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The Public-Private Partnership Behind Zuccotti Park
The Public-Private Partnership Behind Zuccotti ParkBy Kevin Connor Oct 05, 2011 at 13:57 EST

There are growing signs that the powers that be feel threatened by #OccupyWallStreetand the movement it has inspired. Yesterday, Andrew Ross Sorkin's assignment editor at the New York Times big bank CEO friend asked him to check out the protests to see if they were a threat. Last week, Mayor Bloomberg was asked if he would let the protesters stay in the park, and he responded with an ambiguous "We'll see" before absurdly taking the protesters to task for protesting "people who make $40,000 and $50,000 a year and are struggling to make ends meet." And today, WNYC reported that NYPD sources are saying that an "indefinite" occupation of the Zuccotti Park is not an option, based on their talks with the park's owner.
If the city moves to squash the revolt by evicting the protesters, Mayor Bloomberg and the owner of Zuccotti Park, Brookfield Properties, will be inviting a lot more attention from the occupiers, the press, and the public. The public-private partnership that controls the park has not received much scrutiny so far. An eviction would change that dramatically.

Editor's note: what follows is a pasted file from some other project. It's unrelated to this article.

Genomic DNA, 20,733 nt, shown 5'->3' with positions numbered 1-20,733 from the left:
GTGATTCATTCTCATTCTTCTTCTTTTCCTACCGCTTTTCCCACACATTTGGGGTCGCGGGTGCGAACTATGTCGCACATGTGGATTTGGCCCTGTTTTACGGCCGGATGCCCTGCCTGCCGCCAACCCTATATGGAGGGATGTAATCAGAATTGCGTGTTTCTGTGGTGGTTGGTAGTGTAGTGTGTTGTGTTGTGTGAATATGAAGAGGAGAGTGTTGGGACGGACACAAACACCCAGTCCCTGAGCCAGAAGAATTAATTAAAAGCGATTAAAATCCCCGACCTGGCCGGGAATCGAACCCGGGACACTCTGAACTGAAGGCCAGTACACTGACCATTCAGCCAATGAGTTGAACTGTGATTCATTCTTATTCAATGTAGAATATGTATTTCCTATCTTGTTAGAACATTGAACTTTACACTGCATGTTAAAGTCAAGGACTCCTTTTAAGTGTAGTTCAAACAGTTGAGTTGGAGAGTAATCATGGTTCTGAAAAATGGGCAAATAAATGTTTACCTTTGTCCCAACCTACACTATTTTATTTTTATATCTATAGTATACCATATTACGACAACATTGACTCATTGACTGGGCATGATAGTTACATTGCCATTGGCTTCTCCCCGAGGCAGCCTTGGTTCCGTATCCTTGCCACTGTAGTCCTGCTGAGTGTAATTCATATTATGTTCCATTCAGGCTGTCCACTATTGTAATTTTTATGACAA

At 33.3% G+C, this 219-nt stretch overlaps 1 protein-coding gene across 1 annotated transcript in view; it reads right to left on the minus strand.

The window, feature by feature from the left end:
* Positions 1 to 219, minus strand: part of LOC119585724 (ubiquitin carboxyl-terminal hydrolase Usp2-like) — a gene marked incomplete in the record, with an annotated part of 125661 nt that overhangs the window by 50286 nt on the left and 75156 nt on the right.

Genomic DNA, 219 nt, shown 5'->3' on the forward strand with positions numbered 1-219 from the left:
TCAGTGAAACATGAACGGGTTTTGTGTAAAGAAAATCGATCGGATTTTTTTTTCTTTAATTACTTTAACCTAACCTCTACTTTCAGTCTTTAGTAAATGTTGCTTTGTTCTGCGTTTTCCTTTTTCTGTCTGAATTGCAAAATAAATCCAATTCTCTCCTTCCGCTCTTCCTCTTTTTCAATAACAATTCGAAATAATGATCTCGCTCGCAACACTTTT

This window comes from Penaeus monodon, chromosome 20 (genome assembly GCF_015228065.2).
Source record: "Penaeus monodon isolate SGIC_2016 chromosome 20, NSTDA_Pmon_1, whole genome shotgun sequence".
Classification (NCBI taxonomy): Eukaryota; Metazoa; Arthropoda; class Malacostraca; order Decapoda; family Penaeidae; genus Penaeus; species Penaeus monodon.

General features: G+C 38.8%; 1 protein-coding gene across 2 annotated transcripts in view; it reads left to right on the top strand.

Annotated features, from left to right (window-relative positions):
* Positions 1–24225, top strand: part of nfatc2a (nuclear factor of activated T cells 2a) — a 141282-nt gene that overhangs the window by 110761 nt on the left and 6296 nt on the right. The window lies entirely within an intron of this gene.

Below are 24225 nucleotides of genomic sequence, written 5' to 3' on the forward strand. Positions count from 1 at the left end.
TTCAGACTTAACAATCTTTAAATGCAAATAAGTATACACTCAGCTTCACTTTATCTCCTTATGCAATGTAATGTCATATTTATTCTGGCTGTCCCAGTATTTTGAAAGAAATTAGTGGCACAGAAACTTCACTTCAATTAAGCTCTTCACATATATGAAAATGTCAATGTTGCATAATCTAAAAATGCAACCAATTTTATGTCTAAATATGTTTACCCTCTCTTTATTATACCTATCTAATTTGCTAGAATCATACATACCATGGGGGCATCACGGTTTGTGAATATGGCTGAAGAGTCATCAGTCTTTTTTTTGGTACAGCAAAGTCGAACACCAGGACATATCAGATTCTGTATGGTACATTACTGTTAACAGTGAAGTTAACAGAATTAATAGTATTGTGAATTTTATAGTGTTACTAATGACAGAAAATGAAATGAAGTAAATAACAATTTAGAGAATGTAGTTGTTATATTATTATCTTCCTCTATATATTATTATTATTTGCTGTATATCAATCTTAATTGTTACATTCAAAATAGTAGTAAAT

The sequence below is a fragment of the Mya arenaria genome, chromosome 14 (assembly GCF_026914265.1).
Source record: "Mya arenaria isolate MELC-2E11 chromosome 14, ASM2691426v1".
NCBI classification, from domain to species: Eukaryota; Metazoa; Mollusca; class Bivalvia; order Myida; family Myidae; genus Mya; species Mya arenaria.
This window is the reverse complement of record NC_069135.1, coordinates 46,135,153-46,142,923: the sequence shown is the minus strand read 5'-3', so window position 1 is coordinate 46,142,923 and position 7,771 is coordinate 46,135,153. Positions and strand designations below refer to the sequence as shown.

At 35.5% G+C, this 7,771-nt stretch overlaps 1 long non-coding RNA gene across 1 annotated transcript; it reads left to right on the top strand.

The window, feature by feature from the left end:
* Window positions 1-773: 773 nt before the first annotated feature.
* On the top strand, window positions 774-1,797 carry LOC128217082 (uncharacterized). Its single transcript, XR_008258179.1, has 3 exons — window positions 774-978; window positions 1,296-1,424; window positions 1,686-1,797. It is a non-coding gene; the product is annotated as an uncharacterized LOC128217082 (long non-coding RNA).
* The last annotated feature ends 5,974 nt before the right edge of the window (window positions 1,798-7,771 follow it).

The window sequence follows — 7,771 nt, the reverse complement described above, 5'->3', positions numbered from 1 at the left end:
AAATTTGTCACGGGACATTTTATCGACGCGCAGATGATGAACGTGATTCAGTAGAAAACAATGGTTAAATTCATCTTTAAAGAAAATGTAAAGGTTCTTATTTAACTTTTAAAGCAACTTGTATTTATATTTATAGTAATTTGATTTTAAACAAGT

It has not been reported, for instance, that Bloomberg's longtime, live-in girlfriend,Diana Taylor, sits on the board of Brookfield. The relationship gives a whole new meaning to the phrase "public-private partnership." Numerous articles have noted that Brookfield owns the park and is in close contact with the city about the situation there, but oddly enough no one seems to have looked at its board (not hard to do). The connection should confirm, in case there was any question, that Bloomberg and the owner of the park are in constant communication.
[Image: bloombergtaylor.jpg]Bloomberg's longtime, live-in girlfriend, Diana Taylor, sits on the board of Brookfield Properties, which owns the park that Wall Street protesters are occupying.
Taylor is an investment banker and prominent New York City fundraiser. She joined the board of Brookfield in 2007 following a stint as New York State's Superintendent of Banks. She currently works at Wolfensohn, an investment firm run by former World Bank head James Wolfensohn, and also sits on the board of Citigroup. Taylor and Bloomberg met, fittingly enough, at a Citizens Budget Commission luncheon in 2001. The Citizens Budget Commission is a committee of elites committed to financial austerity, i.e. tax cuts for the 1%, service and job cuts for everyone else. A group of bankers founded it during the Depression to fight for this brand of fiscal seriousness in New York City.